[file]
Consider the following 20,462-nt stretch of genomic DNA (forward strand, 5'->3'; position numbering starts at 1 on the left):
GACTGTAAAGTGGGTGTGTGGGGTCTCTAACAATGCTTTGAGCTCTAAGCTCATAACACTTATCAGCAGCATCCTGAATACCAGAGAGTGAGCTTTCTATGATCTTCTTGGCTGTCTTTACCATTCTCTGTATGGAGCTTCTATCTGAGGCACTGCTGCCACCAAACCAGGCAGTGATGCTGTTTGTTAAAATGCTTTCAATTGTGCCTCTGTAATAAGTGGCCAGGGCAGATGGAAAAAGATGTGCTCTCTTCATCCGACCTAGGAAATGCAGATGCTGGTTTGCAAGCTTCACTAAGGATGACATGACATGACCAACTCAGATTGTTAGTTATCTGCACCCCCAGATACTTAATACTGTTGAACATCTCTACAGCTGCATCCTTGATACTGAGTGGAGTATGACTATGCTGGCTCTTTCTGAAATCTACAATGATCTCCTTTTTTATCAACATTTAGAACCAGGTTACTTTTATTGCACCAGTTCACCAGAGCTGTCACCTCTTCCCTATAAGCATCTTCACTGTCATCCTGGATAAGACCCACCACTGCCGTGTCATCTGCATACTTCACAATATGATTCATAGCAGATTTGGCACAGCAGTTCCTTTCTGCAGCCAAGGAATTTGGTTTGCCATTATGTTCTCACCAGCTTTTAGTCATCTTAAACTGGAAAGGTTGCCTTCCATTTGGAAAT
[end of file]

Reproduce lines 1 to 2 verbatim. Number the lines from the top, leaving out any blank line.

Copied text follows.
Consider the following 20,462-nt stretch of genomic DNA (forward strand, 5'->3'; position numbering starts at 1 on the left):
GACTGTAAAGTGGGTGTGTGGGGTCTCTAACAATGCTTTGAGCTCTAAGCTCATAACACTTATCAGCAGCATCCTGAATACCAGAGAGTGAGCTTTCTATGATCTTCTTGGCTGTCTTTACCATTCTCTGTATGGAGCTTCTATCTGAGGCACTGCTGCCACCAAACCAGGCAGTGATGCTGTTTGTTAAAATGCTTTCAATTGTGCCTCTGTAATAAGTGGCCAGGGCAGATGGAAAAAGATGTGCTCTCTTCATCCGACCTAGGAAATGCAGATGCTGGTTTGCAAGCTTCACTAAGGATGACATGACATGACCAACTCAGATTGTTAGTTATCTGCACCCCCAGATACTTAATACTGTTGAACATCTCTACAGCTGCATCCTTGATACTGAGTGGAGTATGACTATGCTGGCTCTTTCTGAAATCTACAATGATCTCCTTTTTTATCAACATTTAGAACCAGGTTACTTTTATTGCACCAGTTCACCAGAGCTGTCACCTCTTCCCTATAAGCATCTTCACTGTCATCCTGGATAAGACCCACCACTGCCGTGTCATCTGCATACTTCACAATATGATTCATAGCAGATTTGGCACAGCAGTTCCTTTCTGCAGCCAAGGAATTTGGTTTGCCATTATGTTCTCACCAGCTTTTAGTCATCTTAAACTGGAAAGGTTGCCTTCCATTTGGAAAT